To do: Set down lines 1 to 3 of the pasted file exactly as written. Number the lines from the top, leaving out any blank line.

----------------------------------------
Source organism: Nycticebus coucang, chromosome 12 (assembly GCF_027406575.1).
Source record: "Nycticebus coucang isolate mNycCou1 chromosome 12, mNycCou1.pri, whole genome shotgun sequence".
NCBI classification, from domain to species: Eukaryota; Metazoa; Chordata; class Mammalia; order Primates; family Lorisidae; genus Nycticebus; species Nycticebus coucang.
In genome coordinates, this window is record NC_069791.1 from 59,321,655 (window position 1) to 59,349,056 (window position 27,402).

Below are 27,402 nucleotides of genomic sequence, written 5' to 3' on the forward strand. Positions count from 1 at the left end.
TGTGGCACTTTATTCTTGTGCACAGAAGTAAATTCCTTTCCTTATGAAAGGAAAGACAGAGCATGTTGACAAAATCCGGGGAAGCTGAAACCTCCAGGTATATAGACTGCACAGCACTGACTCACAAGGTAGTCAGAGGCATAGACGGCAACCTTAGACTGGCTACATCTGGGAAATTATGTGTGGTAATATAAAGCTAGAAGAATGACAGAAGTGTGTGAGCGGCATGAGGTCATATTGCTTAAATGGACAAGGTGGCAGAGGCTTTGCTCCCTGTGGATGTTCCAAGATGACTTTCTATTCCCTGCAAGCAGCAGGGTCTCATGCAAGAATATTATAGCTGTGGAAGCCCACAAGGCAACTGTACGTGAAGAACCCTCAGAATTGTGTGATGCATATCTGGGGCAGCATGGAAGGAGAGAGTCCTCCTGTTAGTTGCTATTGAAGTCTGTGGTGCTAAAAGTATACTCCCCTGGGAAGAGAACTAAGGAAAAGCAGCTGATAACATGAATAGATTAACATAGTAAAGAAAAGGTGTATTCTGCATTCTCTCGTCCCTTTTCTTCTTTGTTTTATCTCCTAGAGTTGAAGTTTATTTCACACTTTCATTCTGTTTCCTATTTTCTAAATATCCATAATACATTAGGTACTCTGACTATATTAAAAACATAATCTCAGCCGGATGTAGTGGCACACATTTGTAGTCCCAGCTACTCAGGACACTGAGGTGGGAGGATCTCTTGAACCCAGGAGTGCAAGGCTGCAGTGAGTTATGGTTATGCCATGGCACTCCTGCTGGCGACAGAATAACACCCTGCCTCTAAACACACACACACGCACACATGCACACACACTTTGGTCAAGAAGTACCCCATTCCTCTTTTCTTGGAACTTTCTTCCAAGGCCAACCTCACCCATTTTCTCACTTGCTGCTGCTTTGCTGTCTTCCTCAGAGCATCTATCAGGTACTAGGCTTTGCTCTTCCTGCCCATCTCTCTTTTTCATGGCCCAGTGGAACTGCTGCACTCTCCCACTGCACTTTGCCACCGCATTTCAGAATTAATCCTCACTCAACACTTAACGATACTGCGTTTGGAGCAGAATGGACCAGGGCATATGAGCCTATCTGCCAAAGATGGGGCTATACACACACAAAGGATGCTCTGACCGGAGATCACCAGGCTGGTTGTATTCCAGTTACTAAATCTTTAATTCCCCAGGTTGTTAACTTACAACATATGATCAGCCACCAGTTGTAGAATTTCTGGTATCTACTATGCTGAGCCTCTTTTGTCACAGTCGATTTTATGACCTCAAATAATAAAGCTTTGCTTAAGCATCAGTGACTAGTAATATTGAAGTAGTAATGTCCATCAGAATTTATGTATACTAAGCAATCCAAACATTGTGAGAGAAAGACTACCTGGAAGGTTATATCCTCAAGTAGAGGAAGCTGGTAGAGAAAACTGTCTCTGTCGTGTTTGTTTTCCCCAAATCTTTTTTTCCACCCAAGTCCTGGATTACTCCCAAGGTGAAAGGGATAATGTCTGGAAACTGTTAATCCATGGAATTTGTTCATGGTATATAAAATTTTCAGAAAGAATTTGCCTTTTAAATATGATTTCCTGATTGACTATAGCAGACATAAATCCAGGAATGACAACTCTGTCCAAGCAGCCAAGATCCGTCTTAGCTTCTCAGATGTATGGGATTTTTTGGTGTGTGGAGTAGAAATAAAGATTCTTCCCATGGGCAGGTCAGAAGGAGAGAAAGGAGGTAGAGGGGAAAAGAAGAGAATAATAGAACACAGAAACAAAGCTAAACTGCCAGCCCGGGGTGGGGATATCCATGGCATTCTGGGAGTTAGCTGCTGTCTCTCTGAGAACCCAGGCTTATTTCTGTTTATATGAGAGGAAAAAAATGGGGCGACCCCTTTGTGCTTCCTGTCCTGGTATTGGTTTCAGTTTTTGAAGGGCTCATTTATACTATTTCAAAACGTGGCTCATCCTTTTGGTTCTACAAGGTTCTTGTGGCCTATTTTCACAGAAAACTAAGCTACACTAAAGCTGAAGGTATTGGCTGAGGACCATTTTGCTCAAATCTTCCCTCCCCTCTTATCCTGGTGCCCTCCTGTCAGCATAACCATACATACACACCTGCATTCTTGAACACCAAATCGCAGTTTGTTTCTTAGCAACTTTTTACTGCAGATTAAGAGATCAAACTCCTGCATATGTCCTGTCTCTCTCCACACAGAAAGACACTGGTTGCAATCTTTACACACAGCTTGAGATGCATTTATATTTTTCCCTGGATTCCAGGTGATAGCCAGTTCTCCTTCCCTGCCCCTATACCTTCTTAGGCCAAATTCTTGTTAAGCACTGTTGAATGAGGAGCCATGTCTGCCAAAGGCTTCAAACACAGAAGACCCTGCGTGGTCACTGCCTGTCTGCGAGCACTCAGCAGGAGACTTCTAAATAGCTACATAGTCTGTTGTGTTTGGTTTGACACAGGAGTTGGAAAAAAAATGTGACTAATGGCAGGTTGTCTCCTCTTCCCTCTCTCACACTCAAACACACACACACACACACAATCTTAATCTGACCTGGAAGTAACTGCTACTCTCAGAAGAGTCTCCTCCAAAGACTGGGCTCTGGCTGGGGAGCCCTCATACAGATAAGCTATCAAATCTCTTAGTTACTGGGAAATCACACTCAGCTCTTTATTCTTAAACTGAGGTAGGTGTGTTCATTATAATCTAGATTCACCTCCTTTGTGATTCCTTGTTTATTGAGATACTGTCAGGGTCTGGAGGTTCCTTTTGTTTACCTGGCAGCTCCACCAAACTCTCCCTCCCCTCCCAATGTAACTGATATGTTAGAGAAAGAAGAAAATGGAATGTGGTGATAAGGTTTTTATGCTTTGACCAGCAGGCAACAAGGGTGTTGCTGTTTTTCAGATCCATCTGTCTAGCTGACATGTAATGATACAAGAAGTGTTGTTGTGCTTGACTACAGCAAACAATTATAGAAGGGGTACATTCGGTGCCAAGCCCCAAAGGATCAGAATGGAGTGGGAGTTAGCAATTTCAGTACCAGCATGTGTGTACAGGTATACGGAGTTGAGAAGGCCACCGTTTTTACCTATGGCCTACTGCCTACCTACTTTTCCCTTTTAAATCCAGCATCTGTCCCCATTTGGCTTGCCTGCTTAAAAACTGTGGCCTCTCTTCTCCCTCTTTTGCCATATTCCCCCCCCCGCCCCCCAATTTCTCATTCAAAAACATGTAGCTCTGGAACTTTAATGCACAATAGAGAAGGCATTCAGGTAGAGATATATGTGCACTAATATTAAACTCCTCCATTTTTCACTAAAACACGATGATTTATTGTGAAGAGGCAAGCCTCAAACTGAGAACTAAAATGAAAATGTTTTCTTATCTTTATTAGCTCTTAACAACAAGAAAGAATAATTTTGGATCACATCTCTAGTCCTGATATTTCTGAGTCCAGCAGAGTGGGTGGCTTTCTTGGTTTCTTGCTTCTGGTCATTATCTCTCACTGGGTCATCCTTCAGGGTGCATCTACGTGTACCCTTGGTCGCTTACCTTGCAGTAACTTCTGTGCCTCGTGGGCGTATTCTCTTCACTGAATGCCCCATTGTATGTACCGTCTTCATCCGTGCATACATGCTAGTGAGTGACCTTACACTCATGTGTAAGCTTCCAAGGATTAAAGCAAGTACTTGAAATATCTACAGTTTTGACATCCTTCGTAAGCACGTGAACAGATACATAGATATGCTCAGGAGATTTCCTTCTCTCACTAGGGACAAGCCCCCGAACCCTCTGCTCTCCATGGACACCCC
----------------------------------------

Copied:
Source organism: Nycticebus coucang, chromosome 12 (assembly GCF_027406575.1).
Source record: "Nycticebus coucang isolate mNycCou1 chromosome 12, mNycCou1.pri, whole genome shotgun sequence".
NCBI classification, from domain to species: Eukaryota; Metazoa; Chordata; class Mammalia; order Primates; family Lorisidae; genus Nycticebus; species Nycticebus coucang.